Discovering who we are (Section: Humans)

nature, barb wire

nature vs humans vs spiders, by Kainet, lic.CC BY-SA 2.0

One of the most easily misunderstood expressions: “human nature”.

If you didn’t live under a rock in the last 25 years, you know there’s a new (old) deity in town: Mother Nature.

Therefore it’s normal that, with this obsession for ecologism besieging our minds since school age, when we catch a phrase containing “nature”, our vision turns green.

But human nature is something else. It’s how we are made. What we really are, inside, as human beings.

It’s our psychology that is at stake. We must explore our inner self to avoid self-deception. Just to pick up a random example: it’s pointless to put forward a social experiment like the abolition of matrimony, if first of all we don’t strive to understand where lies the truth: is it really a sort of oppressing societal superstructure, like many claim, or instead marriage answers a fundamental need, deep inside our minds?

We need to make things clear (so let’s avoid confusion and stop using the word nature, we may say human essence instead), though often misunderstandings are voluntary…

I don’t know if I should laugh or cry: mainstream info websites teaching about sex education and contraception, where in the list of “natural fertility control methods” (obviously portrayed as primitive as they can, with old unreliable data about efficacy), we can find also coitus interruptus. Sure! How could I forget about it! It’s rough, primitive, so it makes the list: natural stuff.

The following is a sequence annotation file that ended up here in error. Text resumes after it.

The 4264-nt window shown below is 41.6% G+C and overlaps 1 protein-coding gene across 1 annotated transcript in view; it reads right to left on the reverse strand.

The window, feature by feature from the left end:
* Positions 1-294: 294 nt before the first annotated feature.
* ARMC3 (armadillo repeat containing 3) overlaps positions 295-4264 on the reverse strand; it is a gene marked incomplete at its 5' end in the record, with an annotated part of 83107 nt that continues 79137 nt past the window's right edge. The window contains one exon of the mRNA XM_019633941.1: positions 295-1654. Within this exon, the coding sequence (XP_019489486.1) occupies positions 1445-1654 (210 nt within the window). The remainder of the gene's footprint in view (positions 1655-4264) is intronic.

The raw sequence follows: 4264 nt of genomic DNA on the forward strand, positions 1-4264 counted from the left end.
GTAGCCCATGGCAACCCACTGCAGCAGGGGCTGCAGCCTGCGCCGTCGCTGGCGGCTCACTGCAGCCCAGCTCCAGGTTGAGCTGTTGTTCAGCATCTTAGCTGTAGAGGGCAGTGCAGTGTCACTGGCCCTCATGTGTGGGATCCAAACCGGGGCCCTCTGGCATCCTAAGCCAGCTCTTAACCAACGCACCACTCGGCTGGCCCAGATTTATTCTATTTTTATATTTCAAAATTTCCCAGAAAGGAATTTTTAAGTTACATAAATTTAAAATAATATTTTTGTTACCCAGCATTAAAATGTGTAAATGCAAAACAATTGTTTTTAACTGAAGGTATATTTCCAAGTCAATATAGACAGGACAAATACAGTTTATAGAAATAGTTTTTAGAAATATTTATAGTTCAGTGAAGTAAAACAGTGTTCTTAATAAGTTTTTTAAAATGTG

It’s like saying: see, the Holy See approves of methods ridiculously antiquated and unreliable, because they are still at the medieval age.
Ok, you could disagree with the examples I used, but we can concur that it’s worth to discuss and delve deeper: our ingrained tendencies matter.

Again: is it true that everything changes and nowadays even ethics need to be revised?

This is a very popular excuse for those who want to rewrite the rules to suit their will.

Our genetic code is the same of our cave-dwelling ancestors. Our primary needs are still the same. We may need to formalize new applications of ethics to specific situations, but what was true then remains true today.

Some assert, for instance, that marriages could last an entire life only in the past, when people died young, even for a measly cold; but today life lasts longer, we can’t force a man and a woman to put up with each other for half a century or more. What is it, a jail?

This is a rationalization ex post facto for choices made for entirely different motivations. But just some simple reasoning is sufficient to unmask it. In many communities it’s exactly the generation reaching 80 en masse, the one where everyone stays put with the same spouse for their entire life: they had a different set of values! On the other hand their sons and grandsons (daughters and granddaughters) are divorcing at an alarming rate, while they are still young.

No, it’s not a matter of age. Marriages are not easily dissolved when people are old and become dependent of others, facing illnesses and death. No one wants to be alone at that point, and not many over 70 have the luxury to start a new life, searching around for new lovers and adventure.

We could continue the debunking, but I think it’s enough for now. Did I waste my time, crafting a rebuttal to such a silly misconception? I don’t think so: it’s a good example of the kind of junk ideas we are served each and every day, in the editorial newscasts, in journals, in conversation…

Idées reçues. Received ideas. They often come handy, so we don’t bother actually thinking about them.

We need to strive hard to be objective, trying to test widespread convictions, to see if the opposite is true.

It’s a sport I like, that’s why I devoted a section of this site to problems such as: is drug dependency inherently part of a society, so that we have to cope with it? What about issues like fundamental rights, abortion, euthanasia, unmarried couples rights… you get the picture.

Put your helmet on and adjust the straps tight, we are in for a rough ride.

Comments are closed.